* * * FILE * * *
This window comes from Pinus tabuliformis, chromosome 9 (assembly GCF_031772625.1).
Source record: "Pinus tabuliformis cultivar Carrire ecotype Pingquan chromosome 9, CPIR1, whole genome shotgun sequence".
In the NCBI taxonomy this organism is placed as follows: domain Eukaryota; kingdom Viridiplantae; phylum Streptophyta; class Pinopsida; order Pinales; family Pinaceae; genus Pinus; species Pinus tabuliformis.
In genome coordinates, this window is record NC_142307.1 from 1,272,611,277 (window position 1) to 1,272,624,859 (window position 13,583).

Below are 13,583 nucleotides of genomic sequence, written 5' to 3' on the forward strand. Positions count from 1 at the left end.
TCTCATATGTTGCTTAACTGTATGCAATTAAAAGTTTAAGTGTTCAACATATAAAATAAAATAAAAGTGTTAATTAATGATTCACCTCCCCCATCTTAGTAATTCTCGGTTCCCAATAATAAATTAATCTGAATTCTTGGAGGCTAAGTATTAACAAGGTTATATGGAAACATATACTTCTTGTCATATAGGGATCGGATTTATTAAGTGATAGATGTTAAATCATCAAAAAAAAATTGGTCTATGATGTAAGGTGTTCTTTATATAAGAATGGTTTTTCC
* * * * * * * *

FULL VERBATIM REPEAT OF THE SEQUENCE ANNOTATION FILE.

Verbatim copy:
This window comes from Pinus tabuliformis, chromosome 9 (assembly GCF_031772625.1).
Source record: "Pinus tabuliformis cultivar Carrire ecotype Pingquan chromosome 9, CPIR1, whole genome shotgun sequence".
In the NCBI taxonomy this organism is placed as follows: domain Eukaryota; kingdom Viridiplantae; phylum Streptophyta; class Pinopsida; order Pinales; family Pinaceae; genus Pinus; species Pinus tabuliformis.
In genome coordinates, this window is record NC_142307.1 from 1,272,611,277 (window position 1) to 1,272,624,859 (window position 13,583).

Below are 13,583 nucleotides of genomic sequence, written 5' to 3' on the forward strand. Positions count from 1 at the left end.
TCTCATATGTTGCTTAACTGTATGCAATTAAAAGTTTAAGTGTTCAACATATAAAATAAAATAAAAGTGTTAATTAATGATTCACCTCCCCCATCTTAGTAATTCTCGGTTCCCAATAATAAATTAATCTGAATTCTTGGAGGCTAAGTATTAACAAGGTTATATGGAAACATATACTTCTTGTCATATAGGGATCGGATTTATTAAGTGATAGATGTTAAATCATCAAAAAAAAATTGGTCTATGATGTAAGGTGTTCTTTATATAAGAATGGTTTTTCC